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^ permalink raw reply	[flat|nested] 130+ messages in thread

* Re: Flame Linus to a crisp!
  2003-04-24  5:15 ` William Lee Irwin III
@ 2003-04-24  5:43   ` Linus Torvalds
  2003-04-24  6:15     ` William Lee Irwin III
                       ` (2 more replies)
  0 siblings, 3 replies; 130+ messages in thread
From: Linus Torvalds @ 2003-04-24  5:43 UTC (permalink / raw)
  To: William Lee Irwin III; +Cc: Kernel Mailing List


On Wed, 23 Apr 2003, William Lee Irwin III wrote:
> 
> I'm not particularly interested in the high-flown moral issues, but
> this DRM stuff smelled like nothing more than a transparent ploy to
> prevent anything but bloze from booting on various boxen to me.

Let's be honest - to some people that is _exactly_ what DRM is. No ifs, 
buts and maybes. 

And hey, the fact is (at least as far as I'm concerned), that as long as
you make the hardware, you can control what it runs.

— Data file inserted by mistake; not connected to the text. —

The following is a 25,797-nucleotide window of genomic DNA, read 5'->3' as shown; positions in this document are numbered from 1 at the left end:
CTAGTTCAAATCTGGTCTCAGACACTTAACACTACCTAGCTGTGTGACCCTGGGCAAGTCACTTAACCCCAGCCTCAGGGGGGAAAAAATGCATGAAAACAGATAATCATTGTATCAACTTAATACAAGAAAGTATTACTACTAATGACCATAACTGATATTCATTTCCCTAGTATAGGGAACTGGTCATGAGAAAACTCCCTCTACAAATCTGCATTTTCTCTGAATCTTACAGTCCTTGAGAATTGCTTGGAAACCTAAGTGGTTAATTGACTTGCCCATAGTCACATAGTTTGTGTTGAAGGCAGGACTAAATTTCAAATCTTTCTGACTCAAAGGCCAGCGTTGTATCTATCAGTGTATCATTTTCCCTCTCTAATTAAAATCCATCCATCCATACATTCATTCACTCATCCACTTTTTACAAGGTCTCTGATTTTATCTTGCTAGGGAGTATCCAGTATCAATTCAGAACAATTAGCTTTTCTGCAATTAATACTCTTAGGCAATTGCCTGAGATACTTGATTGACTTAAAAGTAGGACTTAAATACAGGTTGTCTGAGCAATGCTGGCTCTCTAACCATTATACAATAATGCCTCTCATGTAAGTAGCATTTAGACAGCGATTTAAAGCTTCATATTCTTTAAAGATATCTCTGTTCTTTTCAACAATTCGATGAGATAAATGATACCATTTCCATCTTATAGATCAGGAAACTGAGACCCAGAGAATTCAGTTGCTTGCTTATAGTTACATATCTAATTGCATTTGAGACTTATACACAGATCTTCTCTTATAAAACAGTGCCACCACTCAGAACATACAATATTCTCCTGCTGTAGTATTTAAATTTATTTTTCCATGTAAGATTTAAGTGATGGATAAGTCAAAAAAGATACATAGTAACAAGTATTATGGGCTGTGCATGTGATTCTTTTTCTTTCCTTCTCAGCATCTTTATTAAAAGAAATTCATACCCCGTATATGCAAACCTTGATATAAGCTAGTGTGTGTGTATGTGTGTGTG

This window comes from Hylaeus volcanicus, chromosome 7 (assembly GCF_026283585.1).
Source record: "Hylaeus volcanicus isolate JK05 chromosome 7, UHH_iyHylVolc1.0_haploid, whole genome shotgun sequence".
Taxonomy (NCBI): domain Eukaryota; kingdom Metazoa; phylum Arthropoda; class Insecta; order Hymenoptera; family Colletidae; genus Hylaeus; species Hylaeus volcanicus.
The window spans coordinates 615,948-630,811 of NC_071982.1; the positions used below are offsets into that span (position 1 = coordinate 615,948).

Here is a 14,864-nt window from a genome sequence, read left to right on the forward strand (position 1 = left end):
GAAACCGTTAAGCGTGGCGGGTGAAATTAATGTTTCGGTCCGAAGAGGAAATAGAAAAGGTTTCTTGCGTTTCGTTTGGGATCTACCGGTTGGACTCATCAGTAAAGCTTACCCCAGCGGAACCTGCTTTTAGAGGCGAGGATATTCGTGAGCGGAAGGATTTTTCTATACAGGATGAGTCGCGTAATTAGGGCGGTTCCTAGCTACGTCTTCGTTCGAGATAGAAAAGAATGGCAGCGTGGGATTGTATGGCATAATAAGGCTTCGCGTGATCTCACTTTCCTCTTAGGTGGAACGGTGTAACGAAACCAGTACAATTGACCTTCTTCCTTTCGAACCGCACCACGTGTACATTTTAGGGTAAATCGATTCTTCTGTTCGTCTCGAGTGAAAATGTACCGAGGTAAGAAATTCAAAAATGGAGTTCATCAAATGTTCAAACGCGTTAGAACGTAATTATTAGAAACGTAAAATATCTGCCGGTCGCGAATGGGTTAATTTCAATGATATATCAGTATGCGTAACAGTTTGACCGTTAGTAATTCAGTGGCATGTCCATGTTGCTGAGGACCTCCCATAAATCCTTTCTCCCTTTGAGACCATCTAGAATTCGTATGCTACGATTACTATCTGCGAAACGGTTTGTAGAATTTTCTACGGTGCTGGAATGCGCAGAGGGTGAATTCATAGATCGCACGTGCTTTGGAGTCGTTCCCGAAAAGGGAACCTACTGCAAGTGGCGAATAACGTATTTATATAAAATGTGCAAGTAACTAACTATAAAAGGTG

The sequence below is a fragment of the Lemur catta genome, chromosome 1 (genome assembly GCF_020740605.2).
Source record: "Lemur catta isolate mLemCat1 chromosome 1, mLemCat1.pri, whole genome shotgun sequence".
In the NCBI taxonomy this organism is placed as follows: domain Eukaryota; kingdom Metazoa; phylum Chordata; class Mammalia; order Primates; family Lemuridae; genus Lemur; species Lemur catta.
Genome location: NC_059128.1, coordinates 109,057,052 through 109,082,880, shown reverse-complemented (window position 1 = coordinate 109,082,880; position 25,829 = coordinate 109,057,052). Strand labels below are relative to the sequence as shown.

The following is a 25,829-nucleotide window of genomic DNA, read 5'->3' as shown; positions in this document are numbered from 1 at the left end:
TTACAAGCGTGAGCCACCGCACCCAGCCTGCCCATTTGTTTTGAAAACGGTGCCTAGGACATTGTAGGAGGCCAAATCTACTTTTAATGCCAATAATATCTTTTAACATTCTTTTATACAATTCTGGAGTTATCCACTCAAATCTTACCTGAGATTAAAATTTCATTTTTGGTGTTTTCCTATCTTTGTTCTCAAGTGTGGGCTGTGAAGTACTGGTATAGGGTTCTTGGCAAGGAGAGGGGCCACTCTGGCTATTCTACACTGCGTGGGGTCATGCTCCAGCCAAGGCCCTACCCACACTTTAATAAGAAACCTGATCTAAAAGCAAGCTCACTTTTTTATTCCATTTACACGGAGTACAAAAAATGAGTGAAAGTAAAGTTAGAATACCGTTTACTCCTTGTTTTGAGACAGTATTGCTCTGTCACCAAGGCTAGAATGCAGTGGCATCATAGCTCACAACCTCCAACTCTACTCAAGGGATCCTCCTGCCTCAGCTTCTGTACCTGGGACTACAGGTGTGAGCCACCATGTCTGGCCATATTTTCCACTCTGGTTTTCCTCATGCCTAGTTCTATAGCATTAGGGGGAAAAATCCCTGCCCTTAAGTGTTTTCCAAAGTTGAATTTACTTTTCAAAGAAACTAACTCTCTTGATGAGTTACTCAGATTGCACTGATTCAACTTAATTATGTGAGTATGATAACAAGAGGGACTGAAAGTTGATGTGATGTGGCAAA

The GPL requires that you make the software available - but it doesn't 
require that the hardware be made so that you can always upgrade it.

You could write a kernel binary into a ROM, and solder it to the
motherboard. That's fine - always has been. As long as you give out the
sources to the software, there's nothing that says that the hardware has
to be built to make it easy - or even possible - to change the binary
there.

The beauty of PC's is how _flexible_ they are, and I think a lot of us
take that kind of flexibility for granted. But the fact is, 99% of the
worlds CPU's tend to go into devices that are _not_ general-purpose or
flexible. And it shouldn't offend us (at most it might make us pity the
poor hobbled hardware).

And there are projects for doing "Open Hardware" (like opencores.org etc),
and that may well end up being a hugely important thing to do. But Linux
is about open source, not open hardware, and hardware openness has never 
been a requirement for running Linux.

> But I suppose it could be used to force particular versions of Linux
> to be used, e.g. ones with particular patches that do permissions
> checks or various things meant to prevent warezing.

Yes, that too. Or it could well be used to allow _running_ of any version 
of Linux at all, but maybe the firmware/hardware combination only gives 
the kernel the keys needed to decrypt incoming cable or satellite feeds if 
it trusts the kernel. 

So under such schenarios, you might have a machine that works as a regular 
PC, but the satellite company requires that only kernels _it_ trusts get